Cover photo of Saint George - (1) Chapter one. Milton in context of his time: I will begin by putting the author into context of his time, so when I come to talk about the Philosophical problems contained within his text the reader will already be informed of what kind of writer he was, (2) … Continue reading John Milton’s Arianism and Theodicy in Paradise Lost.
A brilliant novel that really draws you in. What I particularly like about this book is how King builds the character of Jack. Jack is not just a bad man, or a man who is flawed, but deeply troubled, as well as actually quite a sympathetic character who clearly adores his sometimes overly weak wife and his … Continue reading The Shining by Stephen King, book review
Warning: review contains SPOILERS! Concerning George Orwell's novel '1984': The thing that I loved about the novel was that after room 101 Winston was empty and somewhat retarded in the sense that he found it hard to think, remember and also to figure things out. This for me suggests that he had been in room … Continue reading 1984 by George Orwell, book review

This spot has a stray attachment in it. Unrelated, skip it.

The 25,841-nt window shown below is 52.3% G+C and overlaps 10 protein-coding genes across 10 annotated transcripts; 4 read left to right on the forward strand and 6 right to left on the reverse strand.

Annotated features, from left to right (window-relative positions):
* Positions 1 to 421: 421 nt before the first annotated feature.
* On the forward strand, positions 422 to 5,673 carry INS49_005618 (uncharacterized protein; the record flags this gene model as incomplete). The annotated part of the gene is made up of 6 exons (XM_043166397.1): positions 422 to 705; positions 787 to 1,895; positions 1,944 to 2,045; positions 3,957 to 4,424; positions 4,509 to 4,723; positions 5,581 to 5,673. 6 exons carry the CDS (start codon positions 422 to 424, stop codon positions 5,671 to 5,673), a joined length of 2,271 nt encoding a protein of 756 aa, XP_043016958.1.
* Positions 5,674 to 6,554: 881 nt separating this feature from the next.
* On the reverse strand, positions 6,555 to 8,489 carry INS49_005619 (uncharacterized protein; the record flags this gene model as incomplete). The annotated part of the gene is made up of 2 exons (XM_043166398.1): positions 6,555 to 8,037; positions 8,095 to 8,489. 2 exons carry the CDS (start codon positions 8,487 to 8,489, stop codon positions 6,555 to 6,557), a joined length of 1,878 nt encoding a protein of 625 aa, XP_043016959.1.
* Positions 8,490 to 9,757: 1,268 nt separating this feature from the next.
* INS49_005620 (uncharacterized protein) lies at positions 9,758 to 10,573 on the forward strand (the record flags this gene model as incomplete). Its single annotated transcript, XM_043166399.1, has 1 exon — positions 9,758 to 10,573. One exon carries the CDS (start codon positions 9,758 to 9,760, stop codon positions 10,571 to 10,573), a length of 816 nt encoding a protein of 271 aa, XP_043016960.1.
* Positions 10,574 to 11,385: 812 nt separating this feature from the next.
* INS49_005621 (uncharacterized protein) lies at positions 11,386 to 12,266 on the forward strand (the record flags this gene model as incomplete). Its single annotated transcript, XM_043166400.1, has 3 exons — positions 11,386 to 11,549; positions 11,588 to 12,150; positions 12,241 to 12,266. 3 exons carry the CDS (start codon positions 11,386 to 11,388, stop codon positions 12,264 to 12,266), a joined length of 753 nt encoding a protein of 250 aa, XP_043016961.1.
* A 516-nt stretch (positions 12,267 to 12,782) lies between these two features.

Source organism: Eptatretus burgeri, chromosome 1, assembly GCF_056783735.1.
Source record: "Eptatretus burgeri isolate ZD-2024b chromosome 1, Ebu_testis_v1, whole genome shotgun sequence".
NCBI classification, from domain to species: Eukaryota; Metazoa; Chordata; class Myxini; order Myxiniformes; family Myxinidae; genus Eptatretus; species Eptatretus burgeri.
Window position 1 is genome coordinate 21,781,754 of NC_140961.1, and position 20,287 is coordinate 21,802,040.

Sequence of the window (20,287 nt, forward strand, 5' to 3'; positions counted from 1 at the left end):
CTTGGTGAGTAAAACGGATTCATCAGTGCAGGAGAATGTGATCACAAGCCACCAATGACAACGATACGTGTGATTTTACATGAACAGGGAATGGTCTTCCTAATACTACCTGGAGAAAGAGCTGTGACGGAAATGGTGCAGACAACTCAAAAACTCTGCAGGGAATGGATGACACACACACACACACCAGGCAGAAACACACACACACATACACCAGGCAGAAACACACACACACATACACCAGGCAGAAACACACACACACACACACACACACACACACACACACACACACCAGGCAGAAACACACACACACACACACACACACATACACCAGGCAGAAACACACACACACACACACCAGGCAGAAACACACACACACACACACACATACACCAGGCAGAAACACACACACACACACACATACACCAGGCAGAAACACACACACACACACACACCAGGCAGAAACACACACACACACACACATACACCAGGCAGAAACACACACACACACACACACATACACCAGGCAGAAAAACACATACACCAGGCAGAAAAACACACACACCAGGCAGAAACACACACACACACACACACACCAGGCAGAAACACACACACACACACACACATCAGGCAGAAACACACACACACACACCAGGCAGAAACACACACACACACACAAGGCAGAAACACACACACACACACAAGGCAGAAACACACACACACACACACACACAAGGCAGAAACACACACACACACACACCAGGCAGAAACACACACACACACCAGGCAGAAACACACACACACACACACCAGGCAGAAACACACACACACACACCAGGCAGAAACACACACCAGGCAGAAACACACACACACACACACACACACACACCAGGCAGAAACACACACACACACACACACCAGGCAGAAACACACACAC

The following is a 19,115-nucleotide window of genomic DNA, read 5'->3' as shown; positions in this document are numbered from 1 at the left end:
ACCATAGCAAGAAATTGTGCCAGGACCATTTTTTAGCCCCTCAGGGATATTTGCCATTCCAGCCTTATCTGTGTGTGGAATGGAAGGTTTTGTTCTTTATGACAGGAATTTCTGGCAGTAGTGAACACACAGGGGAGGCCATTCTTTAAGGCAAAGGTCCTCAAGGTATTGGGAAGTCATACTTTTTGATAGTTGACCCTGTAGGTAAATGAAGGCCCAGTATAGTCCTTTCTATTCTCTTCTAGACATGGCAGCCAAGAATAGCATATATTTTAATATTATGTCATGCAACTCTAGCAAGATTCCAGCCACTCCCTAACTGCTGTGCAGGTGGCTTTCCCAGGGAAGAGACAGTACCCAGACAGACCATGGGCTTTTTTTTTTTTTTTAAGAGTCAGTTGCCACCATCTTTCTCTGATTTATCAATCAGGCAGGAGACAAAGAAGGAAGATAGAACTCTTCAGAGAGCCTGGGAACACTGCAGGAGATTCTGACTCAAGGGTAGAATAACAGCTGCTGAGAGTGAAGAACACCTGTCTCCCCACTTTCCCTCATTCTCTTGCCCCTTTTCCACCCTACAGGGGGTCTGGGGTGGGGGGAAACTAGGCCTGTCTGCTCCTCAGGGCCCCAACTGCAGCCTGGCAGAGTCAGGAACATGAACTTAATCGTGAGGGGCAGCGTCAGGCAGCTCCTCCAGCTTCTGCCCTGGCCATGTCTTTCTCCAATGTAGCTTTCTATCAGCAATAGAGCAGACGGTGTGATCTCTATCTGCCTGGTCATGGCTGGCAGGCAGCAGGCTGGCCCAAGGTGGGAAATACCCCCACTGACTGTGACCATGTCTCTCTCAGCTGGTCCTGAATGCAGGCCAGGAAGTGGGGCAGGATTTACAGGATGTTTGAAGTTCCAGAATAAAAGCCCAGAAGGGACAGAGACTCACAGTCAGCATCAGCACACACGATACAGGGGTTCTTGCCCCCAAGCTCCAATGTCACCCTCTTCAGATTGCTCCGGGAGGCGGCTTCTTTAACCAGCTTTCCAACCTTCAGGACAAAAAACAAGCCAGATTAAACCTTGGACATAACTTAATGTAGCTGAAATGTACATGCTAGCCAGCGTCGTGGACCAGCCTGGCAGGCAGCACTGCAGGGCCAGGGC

Other than Plato's work, this is the other main source for the man Socrates and his philosophy. This book contains four books about Socrates, which is the complete works of Xenophon on the subject of Socrates. The first book is Socrates' Defence which is what he did and said before his execution, it is far … Continue reading Conversations of Socrates by Xenophon, book review
Bishop Kallistos Wares goes into detail of the different core ways of viewing God and the manifestation of existence in the Eastern Orthodox faith, these are: God as Mystery, God as Trinity, God as Creator, God as Man, God as Spirit, God as Prayer and God as Eternity. Going through all of these sections will give you … Continue reading The Orthodox Way by Kallistos Ware, book review
Not a terrible book, and is worth the read for a general view on nation, rather than nationalism. There are only a few parts of this book which really make it stick out as biased. First of all, the author spends a sub-chapter on the subject of race, this sub-chapter is one mere paragraph and … Continue reading A very short introduction: Nationalism by Steven Grosby, book review
Not terrible as a brief history, although it is painfully evident that it was written by and illustrated by 'unrepentant socialists' as they describe themselves in the end note. The history is far too vague and consistently fails to dig down into the roots of Fascism. It also ends the book on the note that … Continue reading Introducing Fascism: A Graphic Guide by Stuart Hood and Litza Jansz, book review